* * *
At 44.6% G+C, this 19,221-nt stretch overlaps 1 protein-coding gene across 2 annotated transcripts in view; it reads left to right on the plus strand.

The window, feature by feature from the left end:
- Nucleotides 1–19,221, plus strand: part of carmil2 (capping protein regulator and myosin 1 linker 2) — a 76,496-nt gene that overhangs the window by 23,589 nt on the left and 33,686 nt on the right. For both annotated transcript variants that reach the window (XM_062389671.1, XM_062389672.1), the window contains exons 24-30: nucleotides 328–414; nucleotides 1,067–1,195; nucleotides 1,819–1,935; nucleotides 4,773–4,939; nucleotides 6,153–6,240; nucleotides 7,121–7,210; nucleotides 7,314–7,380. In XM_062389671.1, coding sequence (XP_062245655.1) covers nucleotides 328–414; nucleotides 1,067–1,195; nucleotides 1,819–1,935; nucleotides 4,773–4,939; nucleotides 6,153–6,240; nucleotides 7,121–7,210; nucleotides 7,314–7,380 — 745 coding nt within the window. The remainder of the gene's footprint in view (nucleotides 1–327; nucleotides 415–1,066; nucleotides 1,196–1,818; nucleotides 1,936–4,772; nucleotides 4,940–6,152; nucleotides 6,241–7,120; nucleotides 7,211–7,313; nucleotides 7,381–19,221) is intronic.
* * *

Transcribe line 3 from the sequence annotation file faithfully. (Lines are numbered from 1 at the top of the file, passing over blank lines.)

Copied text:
- Nucleotides 1–19,221, plus strand: part of carmil2 (capping protein regulator and myosin 1 linker 2) — a 76,496-nt gene that overhangs the window by 23,589 nt on the left and 33,686 nt on the right. For both annotated transcript variants that reach the window (XM_062389671.1, XM_062389672.1), the window contains exons 24-30: nucleotides 328–414; nucleotides 1,067–1,195; nucleotides 1,819–1,935; nucleotides 4,773–4,939; nucleotides 6,153–6,240; nucleotides 7,121–7,210; nucleotides 7,314–7,380. In XM_062389671.1, coding sequence (XP_062245655.1) covers nucleotides 328–414; nucleotides 1,067–1,195; nucleotides 1,819–1,935; nucleotides 4,773–4,939; nucleotides 6,153–6,240; nucleotides 7,121–7,210; nucleotides 7,314–7,380 — 745 coding nt within the window. The remainder of the gene's footprint in view (nucleotides 1–327; nucleotides 415–1,066; nucleotides 1,196–1,818; nucleotides 1,936–4,772; nucleotides 4,940–6,152; nucleotides 6,241–7,120; nucleotides 7,211–7,313; nucleotides 7,381–19,221) is intronic.